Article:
Here with writer/producer/director/editor/composer/cinematographer Rene Perez and his astonishingly talented, beautiful and charismatically magnetic leading lady, Wilma Elles, we look a little deeper at the film Hollywood might not want you to see…but you should.
THE INSURRECTION IS AVAILABLE NOW!!!
CLICK ON THE IMAGE BELOW…
IT’S ALSO AVAILABLE ON AMAZON FOR VIEWERS IN THE USA!!!
CLICK ON THE IMAGE BELOW…
Right off the bat, I really wanted to give you a cool video interview. But, sadly, the bandwidth was being powered by a couple of mice on tiny treadmills. Everything looked fine. Skype said it was recording, the image was good.
Skip ahead to the next day. I saved the file, I opened it, I’m watching it and . . . damn! Not only did the picture freeze but the sound stopped recording. Luckily for both of us, I had my trusty digital recorder silently working at the same time.
So fear not. Here is the complete video of my chat with Sir Richard (with the picture freezing part the way through and the sound shifting to my back-up recorder). The last time we talked, and Color was the topic, he threw me a little whistle. The whistle said the film was a go . . . but they were waiting. Who were they waiting for dear listener? Not for the second coming, Guffman or Godot. They were waiting on Cage. NICOLAS CAGE!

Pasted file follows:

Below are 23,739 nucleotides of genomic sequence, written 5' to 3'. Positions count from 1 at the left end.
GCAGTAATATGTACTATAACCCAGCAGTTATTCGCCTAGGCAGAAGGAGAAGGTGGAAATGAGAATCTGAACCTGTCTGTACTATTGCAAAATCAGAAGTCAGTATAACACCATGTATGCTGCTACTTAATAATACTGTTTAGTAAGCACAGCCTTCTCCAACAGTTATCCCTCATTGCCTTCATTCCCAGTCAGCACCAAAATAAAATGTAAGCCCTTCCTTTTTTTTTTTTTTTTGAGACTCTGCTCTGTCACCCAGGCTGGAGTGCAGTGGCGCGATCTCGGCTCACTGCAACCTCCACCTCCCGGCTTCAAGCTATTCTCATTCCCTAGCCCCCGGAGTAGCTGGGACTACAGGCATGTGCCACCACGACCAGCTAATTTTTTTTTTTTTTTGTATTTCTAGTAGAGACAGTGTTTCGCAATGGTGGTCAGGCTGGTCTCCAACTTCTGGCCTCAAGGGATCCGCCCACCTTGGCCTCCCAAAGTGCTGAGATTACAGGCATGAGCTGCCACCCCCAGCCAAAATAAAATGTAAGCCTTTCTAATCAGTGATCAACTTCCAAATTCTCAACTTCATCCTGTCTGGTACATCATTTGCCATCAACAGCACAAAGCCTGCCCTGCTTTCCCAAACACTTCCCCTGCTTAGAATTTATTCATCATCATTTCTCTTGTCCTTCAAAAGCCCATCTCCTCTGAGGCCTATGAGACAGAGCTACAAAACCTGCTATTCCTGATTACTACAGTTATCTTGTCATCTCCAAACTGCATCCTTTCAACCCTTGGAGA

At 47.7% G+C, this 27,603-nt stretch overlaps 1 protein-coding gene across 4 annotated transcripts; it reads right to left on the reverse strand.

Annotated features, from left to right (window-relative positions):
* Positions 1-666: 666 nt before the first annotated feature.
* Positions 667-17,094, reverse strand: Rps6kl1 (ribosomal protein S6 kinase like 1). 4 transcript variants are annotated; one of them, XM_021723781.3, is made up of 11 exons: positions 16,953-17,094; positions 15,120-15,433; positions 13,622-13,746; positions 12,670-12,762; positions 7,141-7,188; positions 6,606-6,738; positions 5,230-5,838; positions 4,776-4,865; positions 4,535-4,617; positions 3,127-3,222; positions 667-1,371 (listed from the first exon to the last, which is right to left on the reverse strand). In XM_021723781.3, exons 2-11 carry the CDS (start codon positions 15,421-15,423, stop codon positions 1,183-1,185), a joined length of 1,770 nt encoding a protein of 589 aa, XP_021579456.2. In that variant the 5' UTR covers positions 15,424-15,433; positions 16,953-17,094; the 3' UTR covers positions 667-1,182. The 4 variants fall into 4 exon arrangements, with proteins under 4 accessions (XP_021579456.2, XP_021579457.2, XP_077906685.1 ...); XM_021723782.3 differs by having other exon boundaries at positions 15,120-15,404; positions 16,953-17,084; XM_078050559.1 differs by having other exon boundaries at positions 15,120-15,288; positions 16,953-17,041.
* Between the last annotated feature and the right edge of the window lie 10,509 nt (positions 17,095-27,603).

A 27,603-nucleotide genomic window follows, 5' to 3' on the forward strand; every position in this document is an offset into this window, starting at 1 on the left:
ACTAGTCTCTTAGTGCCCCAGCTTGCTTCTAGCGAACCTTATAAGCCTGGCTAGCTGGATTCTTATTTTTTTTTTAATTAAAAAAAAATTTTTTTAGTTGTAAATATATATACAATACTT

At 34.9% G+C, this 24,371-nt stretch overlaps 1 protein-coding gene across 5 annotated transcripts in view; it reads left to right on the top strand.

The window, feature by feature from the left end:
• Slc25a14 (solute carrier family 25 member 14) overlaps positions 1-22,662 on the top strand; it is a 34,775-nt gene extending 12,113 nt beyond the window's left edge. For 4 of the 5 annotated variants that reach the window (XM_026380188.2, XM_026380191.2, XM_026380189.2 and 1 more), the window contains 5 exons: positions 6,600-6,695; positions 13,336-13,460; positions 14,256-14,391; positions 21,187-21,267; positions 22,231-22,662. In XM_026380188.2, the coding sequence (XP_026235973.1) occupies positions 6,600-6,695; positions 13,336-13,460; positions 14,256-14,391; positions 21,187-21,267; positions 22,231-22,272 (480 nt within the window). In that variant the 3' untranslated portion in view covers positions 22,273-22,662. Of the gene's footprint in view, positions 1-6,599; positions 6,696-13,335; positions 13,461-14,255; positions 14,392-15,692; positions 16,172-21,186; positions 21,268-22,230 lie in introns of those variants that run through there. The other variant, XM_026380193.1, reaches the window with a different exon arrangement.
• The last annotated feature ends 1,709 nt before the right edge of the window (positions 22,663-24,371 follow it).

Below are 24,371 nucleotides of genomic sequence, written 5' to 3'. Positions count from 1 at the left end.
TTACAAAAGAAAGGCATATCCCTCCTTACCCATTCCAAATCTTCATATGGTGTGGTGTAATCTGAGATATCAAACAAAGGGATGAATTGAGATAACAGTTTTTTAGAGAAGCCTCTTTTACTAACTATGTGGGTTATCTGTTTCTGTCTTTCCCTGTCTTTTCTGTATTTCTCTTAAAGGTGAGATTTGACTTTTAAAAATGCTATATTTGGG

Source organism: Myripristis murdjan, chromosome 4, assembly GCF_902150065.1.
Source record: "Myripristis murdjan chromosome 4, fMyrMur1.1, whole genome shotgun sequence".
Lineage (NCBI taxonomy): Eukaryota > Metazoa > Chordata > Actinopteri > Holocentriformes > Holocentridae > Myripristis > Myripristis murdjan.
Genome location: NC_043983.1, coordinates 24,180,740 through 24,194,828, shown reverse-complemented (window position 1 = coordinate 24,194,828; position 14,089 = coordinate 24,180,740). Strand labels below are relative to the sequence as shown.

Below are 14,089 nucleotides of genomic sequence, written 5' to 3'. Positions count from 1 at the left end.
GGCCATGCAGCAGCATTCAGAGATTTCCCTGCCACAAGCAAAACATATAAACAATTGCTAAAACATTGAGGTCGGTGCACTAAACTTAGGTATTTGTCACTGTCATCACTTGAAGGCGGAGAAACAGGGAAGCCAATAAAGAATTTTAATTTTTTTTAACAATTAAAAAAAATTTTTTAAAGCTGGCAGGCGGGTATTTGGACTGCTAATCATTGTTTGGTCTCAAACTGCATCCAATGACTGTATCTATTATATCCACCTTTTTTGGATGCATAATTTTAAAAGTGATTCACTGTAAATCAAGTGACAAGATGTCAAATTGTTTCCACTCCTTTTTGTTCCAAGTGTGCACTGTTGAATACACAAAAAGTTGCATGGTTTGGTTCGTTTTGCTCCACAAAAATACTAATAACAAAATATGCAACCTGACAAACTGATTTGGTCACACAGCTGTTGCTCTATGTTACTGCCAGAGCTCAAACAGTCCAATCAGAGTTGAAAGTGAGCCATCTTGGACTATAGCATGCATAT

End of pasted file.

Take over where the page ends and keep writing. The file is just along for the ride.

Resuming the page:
When the news of this broke I was like an alcoholic left unsupervised, tending the bar. It was an actor/director combination born on some faraway star. The culmination of two wildly original and esoteric forces of nature, one can scarcely perceive of such a collaboration ever, becoming a reality. Yet here it is, Color out of Space, H.P. Lovecraft’s favorite among his tales (so I have heard). Brought to the screen in an acid-trip-phantasmagoria of a ride into a world of pure nightmarish elegance and sublime terror. Helming this master-work is the man who the trailer even heralds with a title card: “The Return of Director Richard Stanley.” His glorious Malick-like return to the fray pairs Stanley with the apotheosis of a true, renaissance man, Nicolas Cage, in a role that seems almost tailored, not to the wild man or the meme, but to the Academy Award Winner, Nicolas Cage. A performer of greater depth and color, that some will forever deny him the credit of possessing.